Q. I’m a proven executive with over 20 years of successful for-profit experience. My experience also includes consistent board service for socially minded organizations in which I believe in. I am committed to making a change to a full-time role in a service organization. What are my chances, and what tips for success can you provide?
A. Making a career change from a successful, senior executive role in the private sector to the social sector is not as straightforward as one might expect or hope. Social sector boards are not operating under the misconception that having a successful business management and leadership career alone makes for a great candidate to lead a nonprofit. Like any search for leadership succession, a unique fit is required that includes many facets, not least of which is culture and mission.
The lack of resources issue can be huge; many people successful in organizations are shell shocked when they realize how little they have to draw upon in the social sector. Even foundations keep a close eye on operating/administrative expenses, although most external people think they have limitless resources. People will say they have worked in resource constrained environments, but they don’t understand how that translates in the social sector.
There are several specific, nonprofit leadership and management skill sets necessary in mission-based organizations that are distinctive from those in the private sector. These include domain and technical knowledge in the organization’s area of practice (e.g. global or public health, education reform). Visibility, contacts and network that can be leveraged in the organization’s operating domain are highly valued as well.
I consulted Mike Humphries, President of Waldron, a Career Partners International Firm and multinational provider of executive search services to the social sector. He pointed out, “One of the greatest challenges is adjusting to a different style of leadership.”
Based upon a 2013 study conducted by Waldron in collaboration with the Evans School of Public Affairs at the University of Washington, 81 percent of social sector CEO’s surveyed share some concern about private sector executives’ lack of familiarity with social sector culture; over 80 percent share a concern about non-participative management styles. The shift from a typically command and control structure to influencer is very difficult and often impossible for private industry executives to navigate. Some of the “soft skill” descriptors important to master include: collaborator, partner and relationship builder. Frequently, organizations that would have been competitors in the private sector, will need to be collaborators in a social sector context.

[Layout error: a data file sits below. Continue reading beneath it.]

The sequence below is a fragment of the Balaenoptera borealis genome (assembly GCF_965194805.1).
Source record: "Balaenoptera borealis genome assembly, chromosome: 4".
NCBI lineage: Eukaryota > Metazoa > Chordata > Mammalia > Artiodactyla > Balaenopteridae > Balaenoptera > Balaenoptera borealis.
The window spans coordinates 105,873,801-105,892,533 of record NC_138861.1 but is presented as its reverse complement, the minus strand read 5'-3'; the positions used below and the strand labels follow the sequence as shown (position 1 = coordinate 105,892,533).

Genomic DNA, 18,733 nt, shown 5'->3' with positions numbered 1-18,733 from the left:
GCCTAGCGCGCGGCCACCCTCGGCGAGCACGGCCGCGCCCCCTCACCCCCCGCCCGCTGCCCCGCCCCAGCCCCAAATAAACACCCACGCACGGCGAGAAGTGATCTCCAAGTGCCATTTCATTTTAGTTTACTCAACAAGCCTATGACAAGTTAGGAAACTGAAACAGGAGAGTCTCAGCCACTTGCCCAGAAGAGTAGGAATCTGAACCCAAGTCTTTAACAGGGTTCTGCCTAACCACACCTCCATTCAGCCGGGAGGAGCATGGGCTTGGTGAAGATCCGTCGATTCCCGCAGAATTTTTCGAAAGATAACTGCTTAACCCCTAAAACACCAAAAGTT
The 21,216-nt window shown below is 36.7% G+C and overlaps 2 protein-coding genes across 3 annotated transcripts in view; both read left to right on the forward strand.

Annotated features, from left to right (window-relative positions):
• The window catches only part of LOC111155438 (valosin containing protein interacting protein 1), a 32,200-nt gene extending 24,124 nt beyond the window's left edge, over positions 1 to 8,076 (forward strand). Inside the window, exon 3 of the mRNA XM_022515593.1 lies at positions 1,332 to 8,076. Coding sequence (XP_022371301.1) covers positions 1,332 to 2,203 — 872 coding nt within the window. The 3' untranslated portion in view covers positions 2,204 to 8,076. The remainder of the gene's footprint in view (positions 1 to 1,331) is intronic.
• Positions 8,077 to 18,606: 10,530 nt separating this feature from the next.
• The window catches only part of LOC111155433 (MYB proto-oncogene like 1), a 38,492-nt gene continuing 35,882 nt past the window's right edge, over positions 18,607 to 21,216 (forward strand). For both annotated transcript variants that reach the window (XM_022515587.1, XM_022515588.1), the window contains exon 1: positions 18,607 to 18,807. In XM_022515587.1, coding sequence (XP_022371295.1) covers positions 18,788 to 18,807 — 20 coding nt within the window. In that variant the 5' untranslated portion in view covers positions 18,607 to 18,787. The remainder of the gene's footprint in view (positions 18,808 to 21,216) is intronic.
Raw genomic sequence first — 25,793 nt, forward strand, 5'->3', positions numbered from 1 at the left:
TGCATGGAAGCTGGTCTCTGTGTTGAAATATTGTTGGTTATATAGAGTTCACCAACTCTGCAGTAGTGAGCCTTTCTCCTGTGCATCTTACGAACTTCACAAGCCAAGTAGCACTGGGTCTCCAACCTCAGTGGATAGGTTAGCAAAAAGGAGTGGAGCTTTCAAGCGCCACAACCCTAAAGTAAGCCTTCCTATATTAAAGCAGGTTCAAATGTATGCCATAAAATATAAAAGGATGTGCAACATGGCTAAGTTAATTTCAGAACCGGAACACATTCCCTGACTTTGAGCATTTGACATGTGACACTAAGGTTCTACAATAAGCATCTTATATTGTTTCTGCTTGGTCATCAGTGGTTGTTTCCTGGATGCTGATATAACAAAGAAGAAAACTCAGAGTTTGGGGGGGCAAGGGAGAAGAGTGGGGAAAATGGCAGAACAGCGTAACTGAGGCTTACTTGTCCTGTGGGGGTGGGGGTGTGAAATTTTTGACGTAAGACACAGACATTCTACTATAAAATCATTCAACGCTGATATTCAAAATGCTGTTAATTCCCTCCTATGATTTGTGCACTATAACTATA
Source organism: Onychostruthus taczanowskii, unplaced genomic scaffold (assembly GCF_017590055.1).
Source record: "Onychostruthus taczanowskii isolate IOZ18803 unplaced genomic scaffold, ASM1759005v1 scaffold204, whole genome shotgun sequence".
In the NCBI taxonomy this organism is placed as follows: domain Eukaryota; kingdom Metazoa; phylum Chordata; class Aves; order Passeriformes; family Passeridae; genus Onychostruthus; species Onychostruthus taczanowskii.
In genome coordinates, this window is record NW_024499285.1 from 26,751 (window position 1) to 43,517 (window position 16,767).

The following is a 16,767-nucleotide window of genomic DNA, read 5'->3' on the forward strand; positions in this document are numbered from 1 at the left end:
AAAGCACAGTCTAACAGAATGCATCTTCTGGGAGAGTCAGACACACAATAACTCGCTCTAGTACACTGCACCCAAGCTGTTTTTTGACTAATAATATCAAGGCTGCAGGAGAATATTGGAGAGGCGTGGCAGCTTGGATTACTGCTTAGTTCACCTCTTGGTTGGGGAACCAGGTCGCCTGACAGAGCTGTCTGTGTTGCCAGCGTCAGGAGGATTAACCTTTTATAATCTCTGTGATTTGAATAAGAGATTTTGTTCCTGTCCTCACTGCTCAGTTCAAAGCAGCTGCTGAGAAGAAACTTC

Motivating and inspiring all stakeholders to put their resources behind the mission willingly is essential. Strong, fundamental leadership skills transcend sectors, but the style definitely needs to be adapted. Accountability and holding people accountable for their product and performance are often among the most difficult skills to transfer effectively.
Humphries noted that his search colleagues believe, ”Many of the sound leadership and management practices leading to success in the industry can also be successfully applied to social sector roles. Fiscal management excellence, sound financial and asset stewardship, creative marketing, board interface skills, even good “sales” management and selling skills are transferable. There is often a strong element of fundraising and donor development necessary that has no precedent in the private sector.”
To make this kind of transition, it helps to have a consistent thread of community service and philanthropic board service. This helps not only with understanding the leadership, cultural and operating landscape, but also in showing the underlying commitment to mission-based work. This work can also showcase your fundraising experience. Taking a leadership role in a major campaign is even better; this shows initiative and the ability to make big asks of new donors. It helps to have depth in the domain on which the mission is focused. Relationships and contacts help, and stellar executive brand and notable success and reputation are critical. Someone will need to explain why they chose a non-traditional candidate.
Reporting to a volunteer board is not to be underestimated. There are innumerable pitfalls that await – lack of engagement, too much engagement, rotating chairs, rotating membership, constant need to recruit and on-board and consistent and never ending communication.